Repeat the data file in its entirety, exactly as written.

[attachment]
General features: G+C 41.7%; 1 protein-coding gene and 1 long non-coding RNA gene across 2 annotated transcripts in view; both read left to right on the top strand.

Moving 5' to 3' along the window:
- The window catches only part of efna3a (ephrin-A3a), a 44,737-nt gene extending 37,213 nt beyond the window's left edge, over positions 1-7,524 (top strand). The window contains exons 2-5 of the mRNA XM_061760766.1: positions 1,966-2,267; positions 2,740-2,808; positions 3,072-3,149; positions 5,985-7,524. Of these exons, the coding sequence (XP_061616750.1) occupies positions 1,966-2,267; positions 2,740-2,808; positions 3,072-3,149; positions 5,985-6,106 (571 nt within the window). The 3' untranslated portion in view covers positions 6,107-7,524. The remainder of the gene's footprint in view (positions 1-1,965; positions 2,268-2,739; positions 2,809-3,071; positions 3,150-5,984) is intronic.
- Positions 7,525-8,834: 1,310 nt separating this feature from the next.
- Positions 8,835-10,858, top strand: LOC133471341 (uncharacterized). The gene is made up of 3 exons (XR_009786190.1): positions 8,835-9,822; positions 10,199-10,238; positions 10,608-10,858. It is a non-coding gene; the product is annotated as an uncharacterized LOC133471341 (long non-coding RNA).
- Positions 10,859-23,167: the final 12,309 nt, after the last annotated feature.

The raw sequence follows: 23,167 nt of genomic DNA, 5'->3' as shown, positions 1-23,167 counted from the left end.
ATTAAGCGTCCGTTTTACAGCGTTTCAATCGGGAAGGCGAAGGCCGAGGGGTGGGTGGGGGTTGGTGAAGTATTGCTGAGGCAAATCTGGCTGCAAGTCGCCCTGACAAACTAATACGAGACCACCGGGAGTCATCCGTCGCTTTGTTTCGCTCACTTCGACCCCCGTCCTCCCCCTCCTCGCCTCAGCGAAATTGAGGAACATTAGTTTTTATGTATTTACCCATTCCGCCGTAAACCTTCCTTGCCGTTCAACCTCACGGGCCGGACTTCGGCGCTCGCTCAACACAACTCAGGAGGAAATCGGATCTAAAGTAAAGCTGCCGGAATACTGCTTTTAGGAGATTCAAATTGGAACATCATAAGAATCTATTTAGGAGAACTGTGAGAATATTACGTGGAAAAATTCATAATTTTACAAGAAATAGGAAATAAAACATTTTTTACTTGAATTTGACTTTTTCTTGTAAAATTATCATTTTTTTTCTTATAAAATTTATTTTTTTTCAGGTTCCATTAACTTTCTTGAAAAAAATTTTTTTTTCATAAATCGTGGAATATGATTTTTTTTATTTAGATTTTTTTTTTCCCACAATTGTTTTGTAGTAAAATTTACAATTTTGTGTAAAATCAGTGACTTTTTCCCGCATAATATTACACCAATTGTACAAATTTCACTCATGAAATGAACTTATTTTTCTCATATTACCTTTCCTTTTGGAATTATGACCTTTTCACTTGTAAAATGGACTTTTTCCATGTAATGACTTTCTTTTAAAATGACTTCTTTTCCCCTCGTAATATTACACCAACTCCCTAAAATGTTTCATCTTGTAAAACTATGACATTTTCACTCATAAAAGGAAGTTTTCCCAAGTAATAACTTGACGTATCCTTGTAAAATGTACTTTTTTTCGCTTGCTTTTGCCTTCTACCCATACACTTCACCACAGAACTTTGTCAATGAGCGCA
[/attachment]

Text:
General features: G+C 41.7%; 1 protein-coding gene and 1 long non-coding RNA gene across 2 annotated transcripts in view; both read left to right on the top strand.

Moving 5' to 3' along the window:
- The window catches only part of efna3a (ephrin-A3a), a 44,737-nt gene extending 37,213 nt beyond the window's left edge, over positions 1-7,524 (top strand). The window contains exons 2-5 of the mRNA XM_061760766.1: positions 1,966-2,267; positions 2,740-2,808; positions 3,072-3,149; positions 5,985-7,524. Of these exons, the coding sequence (XP_061616750.1) occupies positions 1,966-2,267; positions 2,740-2,808; positions 3,072-3,149; positions 5,985-6,106 (571 nt within the window). The 3' untranslated portion in view covers positions 6,107-7,524. The remainder of the gene's footprint in view (positions 1-1,965; positions 2,268-2,739; positions 2,809-3,071; positions 3,150-5,984) is intronic.
- Positions 7,525-8,834: 1,310 nt separating this feature from the next.
- Positions 8,835-10,858, top strand: LOC133471341 (uncharacterized). The gene is made up of 3 exons (XR_009786190.1): positions 8,835-9,822; positions 10,199-10,238; positions 10,608-10,858. It is a non-coding gene; the product is annotated as an uncharacterized LOC133471341 (long non-coding RNA).
- Positions 10,859-23,167: the final 12,309 nt, after the last annotated feature.

The raw sequence follows: 23,167 nt of genomic DNA, 5'->3' as shown, positions 1-23,167 counted from the left end.
ATTAAGCGTCCGTTTTACAGCGTTTCAATCGGGAAGGCGAAGGCCGAGGGGTGGGTGGGGGTTGGTGAAGTATTGCTGAGGCAAATCTGGCTGCAAGTCGCCCTGACAAACTAATACGAGACCACCGGGAGTCATCCGTCGCTTTGTTTCGCTCACTTCGACCCCCGTCCTCCCCCTCCTCGCCTCAGCGAAATTGAGGAACATTAGTTTTTATGTATTTACCCATTCCGCCGTAAACCTTCCTTGCCGTTCAACCTCACGGGCCGGACTTCGGCGCTCGCTCAACACAACTCAGGAGGAAATCGGATCTAAAGTAAAGCTGCCGGAATACTGCTTTTAGGAGATTCAAATTGGAACATCATAAGAATCTATTTAGGAGAACTGTGAGAATATTACGTGGAAAAATTCATAATTTTACAAGAAATAGGAAATAAAACATTTTTTACTTGAATTTGACTTTTTCTTGTAAAATTATCATTTTTTTTCTTATAAAATTTATTTTTTTTCAGGTTCCATTAACTTTCTTGAAAAAAATTTTTTTTTCATAAATCGTGGAATATGATTTTTTTTATTTAGATTTTTTTTTTCCCACAATTGTTTTGTAGTAAAATTTACAATTTTGTGTAAAATCAGTGACTTTTTCCCGCATAATATTACACCAATTGTACAAATTTCACTCATGAAATGAACTTATTTTTCTCATATTACCTTTCCTTTTGGAATTATGACCTTTTCACTTGTAAAATGGACTTTTTCCATGTAATGACTTTCTTTTAAAATGACTTCTTTTCCCCTCGTAATATTACACCAACTCCCTAAAATGTTTCATCTTGTAAAACTATGACATTTTCACTCATAAAAGGAAGTTTTCCCAAGTAATAACTTGACGTATCCTTGTAAAATGTACTTTTTTTCGCTTGCTTTTGCCTTCTACCCATACACTTCACCACAGAACTTTGTCAATGAGCGCA